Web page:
CHIANG MAI, Thailand — The second Myanmar Digital Rights Forum in Yangon last week was a chance for tech heads from Myanmar and neighboring countries to share their thoughts and concerns about internet privacy and freedom of expression.
The two-day forum, on Jan. 18 and 19, brought together more than 130 participants from civil society, government, media and tech companies including global giants Microsoft and Facebook.
Daw Ei Myat Noe Khin, the Digital Rights Manager of Pandeeyar, a local technology hub that co-hosted the event, spoke with The Irrawaddy afterward about some of the challenges of the digital age and why netizens need to be aware of their rights.
What were the goals of the second Myanmar Digital Rights Forum?
We gathered to share our opinions about what the priorities for the digital rights movement should be in 2018. We had the first Digital Rights Forum in December 2016 and the action plan we set afterward was carried out. So this year we thought not only about civil society groups like us, but about also having the government, media institutions and private technology companies come together to collaborate on a movement for better digital rights in Myanmar.
What activities did you plan for during the forum?
We will focus on three priorities in 2018. The forum mainly focused on equal access to the net, freedom of expression and the privacy of online data.
Based on these three priorities, we narrowed down our plan of action. We want further development of e-government and more access to data on government websites for every user, including disable people, women and ethnic communities. We also discussed the use of a standard Unicode for Myanmar as a whole and supporting the Unicode Migration Plan, including ethnic languages.
Regarding freedom of expression, we shared the view that it would be better to get access to digital information. In addition to having easy access to this information, the government should adopt a right-to-information law that promotes digital information, protects digital rights and repeals Article 66 (d) of the Telecommunication Law. There is also a need to provide digital literacy to the people using both informal and formal methods, including to lawmakers and judges. It is also important to adopt legislation protecting users’ data privacy and to create a lawful interception [of telecommunications] framework.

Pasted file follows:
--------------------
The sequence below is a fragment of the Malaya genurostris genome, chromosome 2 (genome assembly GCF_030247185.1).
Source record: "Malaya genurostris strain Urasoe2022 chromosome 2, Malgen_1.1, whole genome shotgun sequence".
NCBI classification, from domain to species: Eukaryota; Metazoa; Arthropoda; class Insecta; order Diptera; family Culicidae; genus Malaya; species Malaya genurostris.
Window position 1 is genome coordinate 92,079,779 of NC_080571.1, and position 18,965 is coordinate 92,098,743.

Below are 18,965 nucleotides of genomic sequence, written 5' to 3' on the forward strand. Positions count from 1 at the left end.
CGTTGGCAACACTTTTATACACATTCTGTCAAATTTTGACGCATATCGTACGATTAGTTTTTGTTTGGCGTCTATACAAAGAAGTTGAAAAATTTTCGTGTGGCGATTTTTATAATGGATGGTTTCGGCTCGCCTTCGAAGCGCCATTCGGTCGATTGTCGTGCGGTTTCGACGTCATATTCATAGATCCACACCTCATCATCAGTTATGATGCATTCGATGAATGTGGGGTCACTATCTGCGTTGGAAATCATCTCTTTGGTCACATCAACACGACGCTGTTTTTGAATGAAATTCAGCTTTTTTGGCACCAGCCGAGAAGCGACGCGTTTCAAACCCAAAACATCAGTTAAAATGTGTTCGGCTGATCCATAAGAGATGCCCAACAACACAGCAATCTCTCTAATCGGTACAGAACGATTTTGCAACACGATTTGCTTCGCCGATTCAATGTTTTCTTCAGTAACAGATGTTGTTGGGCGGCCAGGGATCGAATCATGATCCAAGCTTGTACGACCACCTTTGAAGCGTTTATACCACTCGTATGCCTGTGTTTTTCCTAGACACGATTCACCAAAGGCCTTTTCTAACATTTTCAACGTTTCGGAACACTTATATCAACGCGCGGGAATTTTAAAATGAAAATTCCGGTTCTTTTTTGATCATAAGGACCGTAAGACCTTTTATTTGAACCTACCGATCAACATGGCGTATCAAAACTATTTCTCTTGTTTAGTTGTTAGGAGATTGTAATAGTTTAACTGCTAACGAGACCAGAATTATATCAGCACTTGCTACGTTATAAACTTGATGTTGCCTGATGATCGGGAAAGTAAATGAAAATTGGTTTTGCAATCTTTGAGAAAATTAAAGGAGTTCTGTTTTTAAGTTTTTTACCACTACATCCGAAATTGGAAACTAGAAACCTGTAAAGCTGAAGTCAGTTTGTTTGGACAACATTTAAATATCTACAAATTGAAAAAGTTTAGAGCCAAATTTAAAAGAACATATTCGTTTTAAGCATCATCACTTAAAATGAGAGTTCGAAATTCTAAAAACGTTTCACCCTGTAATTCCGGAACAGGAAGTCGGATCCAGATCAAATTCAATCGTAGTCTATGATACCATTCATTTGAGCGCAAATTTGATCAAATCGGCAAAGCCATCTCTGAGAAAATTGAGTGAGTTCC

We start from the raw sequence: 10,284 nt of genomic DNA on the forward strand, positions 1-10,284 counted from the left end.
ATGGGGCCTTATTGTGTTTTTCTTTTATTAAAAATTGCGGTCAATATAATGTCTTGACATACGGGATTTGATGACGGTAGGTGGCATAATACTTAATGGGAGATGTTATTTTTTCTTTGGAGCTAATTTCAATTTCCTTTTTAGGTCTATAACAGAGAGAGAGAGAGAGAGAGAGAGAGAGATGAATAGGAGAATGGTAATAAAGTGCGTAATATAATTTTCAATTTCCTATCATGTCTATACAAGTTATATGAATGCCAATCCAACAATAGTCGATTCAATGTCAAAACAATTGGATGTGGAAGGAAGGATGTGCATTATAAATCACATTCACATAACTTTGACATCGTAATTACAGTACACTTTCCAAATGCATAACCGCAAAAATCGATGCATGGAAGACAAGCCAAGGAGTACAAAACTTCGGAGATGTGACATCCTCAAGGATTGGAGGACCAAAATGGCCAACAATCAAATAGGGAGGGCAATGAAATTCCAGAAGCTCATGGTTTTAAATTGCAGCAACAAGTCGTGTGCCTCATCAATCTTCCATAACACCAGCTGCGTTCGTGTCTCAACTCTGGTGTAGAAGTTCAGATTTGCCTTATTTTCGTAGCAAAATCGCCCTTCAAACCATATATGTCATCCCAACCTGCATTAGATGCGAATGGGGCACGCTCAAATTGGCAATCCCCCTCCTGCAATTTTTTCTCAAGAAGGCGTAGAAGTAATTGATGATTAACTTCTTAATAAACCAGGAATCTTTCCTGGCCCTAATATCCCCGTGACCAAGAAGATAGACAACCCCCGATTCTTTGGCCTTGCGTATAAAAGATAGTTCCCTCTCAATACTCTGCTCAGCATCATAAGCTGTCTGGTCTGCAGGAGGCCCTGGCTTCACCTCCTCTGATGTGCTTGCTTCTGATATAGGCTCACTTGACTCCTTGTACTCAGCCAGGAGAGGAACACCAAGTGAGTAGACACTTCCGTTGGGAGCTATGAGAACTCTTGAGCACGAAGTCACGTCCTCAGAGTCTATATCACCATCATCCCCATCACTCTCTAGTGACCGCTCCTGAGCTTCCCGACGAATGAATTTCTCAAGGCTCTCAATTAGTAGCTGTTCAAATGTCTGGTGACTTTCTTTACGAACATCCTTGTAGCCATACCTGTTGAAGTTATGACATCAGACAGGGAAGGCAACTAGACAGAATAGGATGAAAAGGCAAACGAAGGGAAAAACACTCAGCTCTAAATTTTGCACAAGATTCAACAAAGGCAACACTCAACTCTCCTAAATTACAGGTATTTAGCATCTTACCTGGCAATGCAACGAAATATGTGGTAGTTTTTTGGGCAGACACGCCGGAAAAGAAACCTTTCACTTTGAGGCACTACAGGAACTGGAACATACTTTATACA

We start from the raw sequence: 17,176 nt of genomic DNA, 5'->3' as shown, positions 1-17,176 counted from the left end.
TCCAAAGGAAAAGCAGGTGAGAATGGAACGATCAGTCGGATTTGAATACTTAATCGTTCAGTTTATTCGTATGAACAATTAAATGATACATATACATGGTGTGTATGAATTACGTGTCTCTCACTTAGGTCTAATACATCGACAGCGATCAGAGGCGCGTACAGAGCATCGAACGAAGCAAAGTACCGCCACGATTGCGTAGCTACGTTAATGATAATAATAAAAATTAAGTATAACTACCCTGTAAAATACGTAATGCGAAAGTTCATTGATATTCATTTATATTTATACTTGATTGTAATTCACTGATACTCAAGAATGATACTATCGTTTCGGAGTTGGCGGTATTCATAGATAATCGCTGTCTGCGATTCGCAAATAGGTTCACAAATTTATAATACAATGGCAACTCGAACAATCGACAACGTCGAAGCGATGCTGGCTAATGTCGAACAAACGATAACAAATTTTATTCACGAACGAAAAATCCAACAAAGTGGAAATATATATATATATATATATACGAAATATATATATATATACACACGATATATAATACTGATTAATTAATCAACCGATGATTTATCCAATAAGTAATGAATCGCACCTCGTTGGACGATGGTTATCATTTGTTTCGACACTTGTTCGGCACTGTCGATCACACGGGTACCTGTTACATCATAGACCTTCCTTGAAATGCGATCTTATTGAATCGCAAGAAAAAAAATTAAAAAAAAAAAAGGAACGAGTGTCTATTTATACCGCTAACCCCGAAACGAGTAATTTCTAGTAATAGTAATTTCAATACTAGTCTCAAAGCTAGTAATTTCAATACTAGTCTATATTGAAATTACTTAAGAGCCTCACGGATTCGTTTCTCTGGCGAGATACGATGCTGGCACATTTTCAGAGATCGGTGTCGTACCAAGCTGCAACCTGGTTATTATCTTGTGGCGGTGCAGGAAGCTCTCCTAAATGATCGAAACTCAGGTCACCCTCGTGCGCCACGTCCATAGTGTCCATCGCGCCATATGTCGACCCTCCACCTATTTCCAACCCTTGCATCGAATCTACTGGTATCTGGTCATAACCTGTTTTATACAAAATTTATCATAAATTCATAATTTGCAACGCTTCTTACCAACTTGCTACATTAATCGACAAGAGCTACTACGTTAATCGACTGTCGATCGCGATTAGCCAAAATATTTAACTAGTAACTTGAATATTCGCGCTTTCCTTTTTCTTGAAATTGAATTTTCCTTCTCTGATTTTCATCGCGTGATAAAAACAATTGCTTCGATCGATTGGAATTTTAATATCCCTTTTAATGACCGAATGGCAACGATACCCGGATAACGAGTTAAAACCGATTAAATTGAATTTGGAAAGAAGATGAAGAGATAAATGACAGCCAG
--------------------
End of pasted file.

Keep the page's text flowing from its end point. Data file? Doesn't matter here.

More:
Providing wider awareness to internet users about protecting their data privacy and data security is also one of the key issues we discussed.
Every stakeholder pointed out that the government needs to conduct more public consultations with relevant organizations before they enact any new legislation. When it prepared the amendments to the Telecommunication Law, the government did not fulfill its promise to hold public consultations. Whether the government is planning new legislation or drafting it, the process must include adequate discussion. If the government just rushes to approve the law or to amend the law, it will not bring any good results.
What issues did the participants want to talk about?
When we talk about digital, some people only think about computers and they think digital rights are not related. But this year we found that many CSO [civil society organization] representatives joined the forum because they have become interested in this issue. And not only from Myanmar. Participants came from Southeast Asian countries and other Asian countries such as India, Pakistan and Sri Lanka. Our situation is similar to that of other countries in ASEAN. We have the Article 66 (d) issue, and the Philippines and Thailand have similar sections [that restrict freedom of expression]. Myanmar is moving toward having digital rights. If necessary, the digital rights movement has to develop as an ASEAN bloc.
Why do we need legislation to protect our online data privacy?
We asked the government to think about adopting a data protection law and about how they can protect users’ privacy and data online. During our privacy panel, we also talked about who is responsible for data security. The government has the responsibility to create a [lawful interception] framework. The private companies also need to think about providing privacy as a default.
What are the impacts of the [Law Protecting the Privacy and Security of Citizens] enacted last year?
Sections similar to Article 66 (d) of the Telecommunication Law are in that law. We have laws that are overlapping. And there are no specific definitions, and the meanings are broad. These are causing problems at the moment.
Any new law should be precise if enacted. If the meaning is too broad, anyone can interpret it to fit their interests. When the draft law came out, CSOs asked that it not be enacted in a hurry and pushed for more public consultations. Pandeeyar’s partner organizations tried to meet with the drafting committee but failed.
We continue our demands to revoke Article 66 (d) of the Telecommunication Law. It severely hinders freedom of expression and the fight against corruption.
How careful should internet users be with their privacy?
Some people think they don’t need to take control of their privacy. They say they have nothing to hide so there is no need. But privacy control is not about hiding; it is about controlling how much we want others to know. We need to know what information is being taken. Everyone needs to think again.
If we are prepared to protect our privacy, it is better. We need to register our information whenever we use social media services such as Facebook. It is not all free — we have to exchange data, so we have to think about what to publicize.
If we are going to download an application, we are asked to share our information. Some applications do not need to know all of our private data, but we ignore that and just provide our data. So we are providing our data without really needing to. We can control this.